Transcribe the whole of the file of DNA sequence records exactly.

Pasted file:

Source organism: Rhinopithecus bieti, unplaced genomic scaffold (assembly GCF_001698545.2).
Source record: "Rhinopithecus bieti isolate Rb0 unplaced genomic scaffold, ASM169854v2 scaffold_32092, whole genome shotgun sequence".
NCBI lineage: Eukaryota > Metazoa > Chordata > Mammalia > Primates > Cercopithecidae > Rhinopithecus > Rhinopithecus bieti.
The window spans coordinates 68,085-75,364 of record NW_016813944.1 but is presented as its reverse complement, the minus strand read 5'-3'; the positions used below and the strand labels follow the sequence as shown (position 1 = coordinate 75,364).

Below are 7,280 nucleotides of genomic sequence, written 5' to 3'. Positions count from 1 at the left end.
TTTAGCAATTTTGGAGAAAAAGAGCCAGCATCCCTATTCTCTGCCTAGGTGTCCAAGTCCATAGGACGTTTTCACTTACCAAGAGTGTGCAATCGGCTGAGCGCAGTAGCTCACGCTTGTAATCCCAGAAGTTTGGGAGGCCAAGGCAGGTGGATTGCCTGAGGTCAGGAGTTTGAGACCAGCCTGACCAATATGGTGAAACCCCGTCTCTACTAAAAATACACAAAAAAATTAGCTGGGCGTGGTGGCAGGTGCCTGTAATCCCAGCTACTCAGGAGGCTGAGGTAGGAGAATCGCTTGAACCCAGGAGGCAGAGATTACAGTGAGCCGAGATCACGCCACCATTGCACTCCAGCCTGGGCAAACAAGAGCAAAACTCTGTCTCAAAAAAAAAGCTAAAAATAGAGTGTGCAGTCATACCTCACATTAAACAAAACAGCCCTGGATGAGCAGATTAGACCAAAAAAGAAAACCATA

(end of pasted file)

Source organism: Rhinopithecus bieti, unplaced genomic scaffold (assembly GCF_001698545.2).
Source record: "Rhinopithecus bieti isolate Rb0 unplaced genomic scaffold, ASM169854v2 scaffold_32092, whole genome shotgun sequence".
NCBI lineage: Eukaryota > Metazoa > Chordata > Mammalia > Primates > Cercopithecidae > Rhinopithecus > Rhinopithecus bieti.
The window spans coordinates 68,085-75,364 of record NW_016813944.1 but is presented as its reverse complement, the minus strand read 5'-3'; the positions used below and the strand labels follow the sequence as shown (position 1 = coordinate 75,364).

Below are 7,280 nucleotides of genomic sequence, written 5' to 3'. Positions count from 1 at the left end.
TTTAGCAATTTTGGAGAAAAAGAGCCAGCATCCCTATTCTCTGCCTAGGTGTCCAAGTCCATAGGACGTTTTCACTTACCAAGAGTGTGCAATCGGCTGAGCGCAGTAGCTCACGCTTGTAATCCCAGAAGTTTGGGAGGCCAAGGCAGGTGGATTGCCTGAGGTCAGGAGTTTGAGACCAGCCTGACCAATATGGTGAAACCCCGTCTCTACTAAAAATACACAAAAAAATTAGCTGGGCGTGGTGGCAGGTGCCTGTAATCCCAGCTACTCAGGAGGCTGAGGTAGGAGAATCGCTTGAACCCAGGAGGCAGAGATTACAGTGAGCCGAGATCACGCCACCATTGCACTCCAGCCTGGGCAAACAAGAGCAAAACTCTGTCTCAAAAAAAAAGCTAAAAATAGAGTGTGCAGTCATACCTCACATTAAACAAAACAGCCCTGGATGAGCAGATTAGACCAAAAAAGAAAACCATA